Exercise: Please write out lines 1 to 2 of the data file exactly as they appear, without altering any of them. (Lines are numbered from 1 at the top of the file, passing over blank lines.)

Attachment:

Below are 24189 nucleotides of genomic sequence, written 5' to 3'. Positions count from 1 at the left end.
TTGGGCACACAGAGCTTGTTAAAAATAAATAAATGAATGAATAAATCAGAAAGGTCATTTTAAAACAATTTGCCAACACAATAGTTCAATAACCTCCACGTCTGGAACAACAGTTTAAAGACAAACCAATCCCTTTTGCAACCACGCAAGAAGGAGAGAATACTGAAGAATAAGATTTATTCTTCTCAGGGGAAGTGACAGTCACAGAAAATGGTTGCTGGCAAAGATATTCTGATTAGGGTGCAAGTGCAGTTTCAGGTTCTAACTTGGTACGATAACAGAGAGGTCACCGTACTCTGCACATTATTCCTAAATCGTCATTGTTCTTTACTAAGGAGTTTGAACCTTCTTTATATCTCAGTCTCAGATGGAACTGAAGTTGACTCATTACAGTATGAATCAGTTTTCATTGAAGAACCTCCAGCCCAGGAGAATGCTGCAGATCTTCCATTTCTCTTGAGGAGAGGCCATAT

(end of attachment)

Below are 24189 nucleotides of genomic sequence, written 5' to 3'. Positions count from 1 at the left end.
TTGGGCACACAGAGCTTGTTAAAAATAAATAAATGAATGAATAAATCAGAAAGGTCATTTTAAAACAATTTGCCAACACAATAGTTCAATAACCTCCACGTCTGGAACAACAGTTTAAAGACAAACCAATCCCTTTTGCAACCACGCAAGAAGGAGAGAATACTGAAGAATAAGATTTATTCTTCTCAGGGGAAGTGACAGTCACAGAAAATGGTTGCTGGCAAAGATATTCTGATTAGGGTGCAAGTGCAGTTTCAGGTTCTAACTTGGTACGATAACAGAGAGGTCACCGTACTCTGCACATTATTCCTAAATCGTCATTGTTCTTTACTAAGGAGTTTGAACCTTCTTTATATCTCAGTCTCAGATGGAACTGAAGTTGACTCATTACAGTATGAATCAGTTTTCATTGAAGAACCTCCAGCCCAGGAGAATGCTGCAGATCTTCCATTTCTCTTGAGGAGAGGCCATAT